Red Hat burps out cloudy OpenStack beta distribution
Brings in Foreman to calm cloud wrangler concerns over install and administration
OpenStack Summit Red Hat has released a beta of a new OpenStack distribution that gives customers greater choice over the types of networking systems they pair with the project's troubled Neutron component.
The availability of Red Hat's snappily named Red Hat Enterprise Linux OpenStack Platform 5.0 (RHELOP5, for those who have a fetish for abbreviations) was announced by the company on Tuesday at the OpenStack Summit in Atlanta, Georgia.
The distribution has fixes and additions to key OpenStack components like compute, Cinder block storage, and the technology's troublesome "Neutron". It also comes with some installation and configuration technology.
The main feature for this release is a tool based on the Foreman open source project which simplifies the install and administration of large openstack systems.
"The Foreman open source project gives system administrators the power to easily automate repetitive tasks, quickly deploy applications, and proactively manage servers, on-premises or in the cloud; this new installer will greatly simplify the initial OpenStack deployment and ensure the healthy development of a complete OpenStack infrastructure. Features will include a simple step-by-step 'wizard-style' graphical user interface (GUI) that will guide users through the deployment process and installation complexities," Red Hat explained in a canned release.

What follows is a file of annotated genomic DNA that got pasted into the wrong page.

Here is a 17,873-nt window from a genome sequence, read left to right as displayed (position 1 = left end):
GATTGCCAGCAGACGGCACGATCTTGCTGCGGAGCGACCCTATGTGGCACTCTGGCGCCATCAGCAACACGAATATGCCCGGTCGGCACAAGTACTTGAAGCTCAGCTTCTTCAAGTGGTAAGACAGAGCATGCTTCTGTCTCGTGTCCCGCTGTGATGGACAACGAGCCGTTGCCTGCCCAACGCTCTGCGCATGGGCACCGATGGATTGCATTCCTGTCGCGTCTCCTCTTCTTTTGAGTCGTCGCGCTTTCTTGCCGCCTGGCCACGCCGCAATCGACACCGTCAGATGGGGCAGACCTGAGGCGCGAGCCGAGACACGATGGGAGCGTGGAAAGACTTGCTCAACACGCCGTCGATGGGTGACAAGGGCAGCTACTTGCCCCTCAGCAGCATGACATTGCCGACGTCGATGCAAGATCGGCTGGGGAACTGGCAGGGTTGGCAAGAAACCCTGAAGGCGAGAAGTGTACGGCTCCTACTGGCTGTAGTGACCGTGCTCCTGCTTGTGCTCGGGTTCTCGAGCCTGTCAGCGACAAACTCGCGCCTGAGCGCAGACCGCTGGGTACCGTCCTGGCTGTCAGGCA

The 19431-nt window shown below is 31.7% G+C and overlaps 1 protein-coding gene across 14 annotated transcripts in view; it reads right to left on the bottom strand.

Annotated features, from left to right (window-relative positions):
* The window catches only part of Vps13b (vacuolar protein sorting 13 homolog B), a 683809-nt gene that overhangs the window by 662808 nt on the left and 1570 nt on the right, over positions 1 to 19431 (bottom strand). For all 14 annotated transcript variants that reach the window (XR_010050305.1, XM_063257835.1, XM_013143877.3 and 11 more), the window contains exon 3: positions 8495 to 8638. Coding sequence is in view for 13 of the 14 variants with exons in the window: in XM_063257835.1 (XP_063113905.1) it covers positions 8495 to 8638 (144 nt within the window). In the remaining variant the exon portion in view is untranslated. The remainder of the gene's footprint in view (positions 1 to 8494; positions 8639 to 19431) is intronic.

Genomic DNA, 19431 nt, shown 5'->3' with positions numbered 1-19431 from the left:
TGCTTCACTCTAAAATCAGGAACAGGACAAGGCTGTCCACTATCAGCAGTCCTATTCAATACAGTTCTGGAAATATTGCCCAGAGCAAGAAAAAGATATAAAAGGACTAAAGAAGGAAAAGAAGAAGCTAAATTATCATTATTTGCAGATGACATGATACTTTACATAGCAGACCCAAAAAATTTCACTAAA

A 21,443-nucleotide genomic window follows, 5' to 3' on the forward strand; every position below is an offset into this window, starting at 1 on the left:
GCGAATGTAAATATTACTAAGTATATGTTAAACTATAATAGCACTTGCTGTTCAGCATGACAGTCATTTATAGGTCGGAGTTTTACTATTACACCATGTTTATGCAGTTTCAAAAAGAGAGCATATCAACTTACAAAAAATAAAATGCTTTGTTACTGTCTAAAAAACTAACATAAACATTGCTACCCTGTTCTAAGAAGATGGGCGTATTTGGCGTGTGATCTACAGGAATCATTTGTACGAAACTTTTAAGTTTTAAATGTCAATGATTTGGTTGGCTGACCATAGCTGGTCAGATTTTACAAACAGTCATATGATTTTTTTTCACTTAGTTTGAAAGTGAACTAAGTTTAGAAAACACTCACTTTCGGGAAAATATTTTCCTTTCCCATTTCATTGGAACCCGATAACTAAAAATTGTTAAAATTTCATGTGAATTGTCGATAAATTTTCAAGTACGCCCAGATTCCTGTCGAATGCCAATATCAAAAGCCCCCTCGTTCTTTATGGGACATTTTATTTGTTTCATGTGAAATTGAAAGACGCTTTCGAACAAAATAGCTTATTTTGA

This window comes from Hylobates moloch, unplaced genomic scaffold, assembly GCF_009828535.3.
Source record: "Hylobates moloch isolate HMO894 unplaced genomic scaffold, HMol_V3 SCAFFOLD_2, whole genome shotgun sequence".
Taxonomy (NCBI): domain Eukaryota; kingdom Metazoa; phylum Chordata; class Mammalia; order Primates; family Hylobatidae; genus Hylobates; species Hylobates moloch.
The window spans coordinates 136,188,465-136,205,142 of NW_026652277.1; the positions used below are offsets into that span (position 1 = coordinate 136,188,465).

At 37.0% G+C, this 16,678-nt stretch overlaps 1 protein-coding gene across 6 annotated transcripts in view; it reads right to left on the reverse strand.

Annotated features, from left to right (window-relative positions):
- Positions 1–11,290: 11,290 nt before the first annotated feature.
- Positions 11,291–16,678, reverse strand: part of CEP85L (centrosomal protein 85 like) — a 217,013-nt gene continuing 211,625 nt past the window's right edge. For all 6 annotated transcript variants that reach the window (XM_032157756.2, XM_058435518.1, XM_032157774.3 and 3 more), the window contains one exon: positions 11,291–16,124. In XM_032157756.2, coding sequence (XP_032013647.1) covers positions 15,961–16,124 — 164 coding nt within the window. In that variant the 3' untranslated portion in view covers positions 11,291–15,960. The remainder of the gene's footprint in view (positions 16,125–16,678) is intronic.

"An area of concern and feedback has been around 'give me an install configure experience'," explained Red Hat's general manager of virtualization and OpenStack Radhesh Balakrishnan in a chat with El Reg. "From a product-maturity perspective, we are making solid progress."
Another area of emphasis for this release has been networking, he explained, with the distro coming with a "Modular Layer 2" plugin for the project's troubled Neutron networking system. This plugin lets Neutron communicate with the OpenDayLight network-function virtualization tech, along with VMware's Open vSwitch tech, giving enterprises greater choice in what networking tools they use. This plugin also lets admins use Single Root I/O Virtualization (SR-IOV) PCI passthrough to avoid using the switch software layer when moving data around.
There have also been tweaks to Compute which include changes to the scheduling system for controlling where and when virtual machines are run, so admins can tune for applications that need to be run off of single systems or can be run at distance across a data center. ®
Sponsored: The Nuts and Bolts of Ransomware in 2016